Are You Afraid to Die? {Book Club}

Sitting in the library I was just about to read chapter 5 in  What Women Fear by Angie Smith when I received a text from a friend. They were at the doctor and had just gotten news that gave them pause and wanted me to be praying. My heart sank. We each have stories or diseases or experiences that grab us more than others. It hit a little too close to home.

I texted back I would and then picked up this chapter to read about the fear of dying. In general, I am not afraid to die and I don’t have strong fears about people I care passionately about dying. At least that is what I think on a normal afternoon if you were to ask me before I get a text about a friend.

Hypothetical situations are much easier to navigate than real ones.

I do not relate to Angie’s paralyzing fear and the need to be on vigil for loved ones, but I have friends who have fears (though they tend to use the word “anxiety”) about loved ones.

Angie had my attention when she said, “I have read stories of incredible M’s who have been martyred for the faith and I can’t help but wonder if I would have that kind of selfless courage.” We know martyrdom is real and there are real people suffering for their faith, but in general, I don’t recognize her fear in my life of cross-cultural work. I know a few people who died (two in a plane crash) and others of natural causes. But I know far more who have lived.

But this is what fear often does, isn’t it? It takes a handful of real situations that are not the majority of experiences and holds them up as the model. I don’t know about you, I wonder too if I would have the courage to be martyred. Years ago, I thought I did and then I had several very painful medical situations and realized the chances were pretty high that if I was actually tortured, I would probably denounce Jesus. Again, hypothetical me is a lot braver in the face of pain than real me.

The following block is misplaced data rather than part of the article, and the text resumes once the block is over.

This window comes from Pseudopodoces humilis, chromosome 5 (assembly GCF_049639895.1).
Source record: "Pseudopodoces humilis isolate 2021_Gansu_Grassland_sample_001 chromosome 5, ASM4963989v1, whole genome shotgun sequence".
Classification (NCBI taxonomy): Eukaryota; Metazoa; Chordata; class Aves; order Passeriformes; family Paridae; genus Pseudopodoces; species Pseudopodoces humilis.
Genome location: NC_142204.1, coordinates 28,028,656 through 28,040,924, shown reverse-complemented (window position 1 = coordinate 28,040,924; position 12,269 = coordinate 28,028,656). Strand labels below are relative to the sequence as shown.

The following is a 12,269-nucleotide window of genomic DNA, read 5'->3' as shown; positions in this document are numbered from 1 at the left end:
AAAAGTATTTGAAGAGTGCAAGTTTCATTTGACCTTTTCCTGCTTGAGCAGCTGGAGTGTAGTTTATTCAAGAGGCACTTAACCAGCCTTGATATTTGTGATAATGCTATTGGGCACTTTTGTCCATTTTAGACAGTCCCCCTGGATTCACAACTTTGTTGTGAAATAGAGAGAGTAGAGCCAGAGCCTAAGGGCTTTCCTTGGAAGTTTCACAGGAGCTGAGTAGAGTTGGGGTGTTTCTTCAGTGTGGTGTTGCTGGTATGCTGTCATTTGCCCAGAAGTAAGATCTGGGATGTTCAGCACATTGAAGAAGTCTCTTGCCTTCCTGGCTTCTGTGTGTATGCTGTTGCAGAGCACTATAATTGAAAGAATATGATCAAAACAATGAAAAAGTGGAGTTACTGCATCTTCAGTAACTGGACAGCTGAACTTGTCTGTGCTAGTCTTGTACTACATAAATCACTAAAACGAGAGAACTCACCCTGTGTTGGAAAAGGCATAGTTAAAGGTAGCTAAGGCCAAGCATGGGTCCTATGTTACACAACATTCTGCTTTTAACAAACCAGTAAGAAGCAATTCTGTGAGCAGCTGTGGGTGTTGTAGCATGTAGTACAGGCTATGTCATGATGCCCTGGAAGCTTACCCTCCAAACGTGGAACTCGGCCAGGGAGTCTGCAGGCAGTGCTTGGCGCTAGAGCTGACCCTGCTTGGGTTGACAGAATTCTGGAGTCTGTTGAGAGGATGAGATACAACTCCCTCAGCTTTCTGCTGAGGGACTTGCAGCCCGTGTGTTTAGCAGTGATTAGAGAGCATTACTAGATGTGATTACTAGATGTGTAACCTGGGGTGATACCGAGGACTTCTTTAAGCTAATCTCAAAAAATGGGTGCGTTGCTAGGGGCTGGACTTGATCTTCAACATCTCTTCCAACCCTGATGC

Later she talked about “rough patches”—like turbulence when flying—”they all carry with them the feeling that we might not be able to escape, and that feeling is like a noose around the neck, day in and day out. We struggle to gain control and we struggle even more to let it go. How beautiful would it be to truly believe without question that we were only in the prelude?”

It would be beautiful. It is beautiful. But those rough patches are real, aren’t they? I was thinking about death scenes in movies and Steel Magnolias came to mind. MaLynne, Shelby’s mom, may have been a bit overbearing, as she parented a sick child who grew up to be a sick adult. In this scene, MaLynne cries the cry of  mother’s heart when her child has died.

How about you? I think there is a natural fear for the death of children. But there is a difference between a healthy fear and debilitating fear. Death does change our relationships. It can rob us of the closure we had hoped to get. It can rob us of a person being a part of the story. It can rob the next generation of knowing an aunt, uncle, grandma or grandpa.

In our line of work, the fear of death can wear different masks. Will I get home before he dies? If I take a Home Assignment will precious local friends die and be eternally separated from their maker? If I die overseas, what complications will it cause my family? If my spouse dies, will my organization let me stay on the field with our children?

Do any of those fears sound familiar?

Until the comments,

Amy 🙂

P.S. Next week we’ll discuss chapter 6.

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  1. Kim April 4, 2016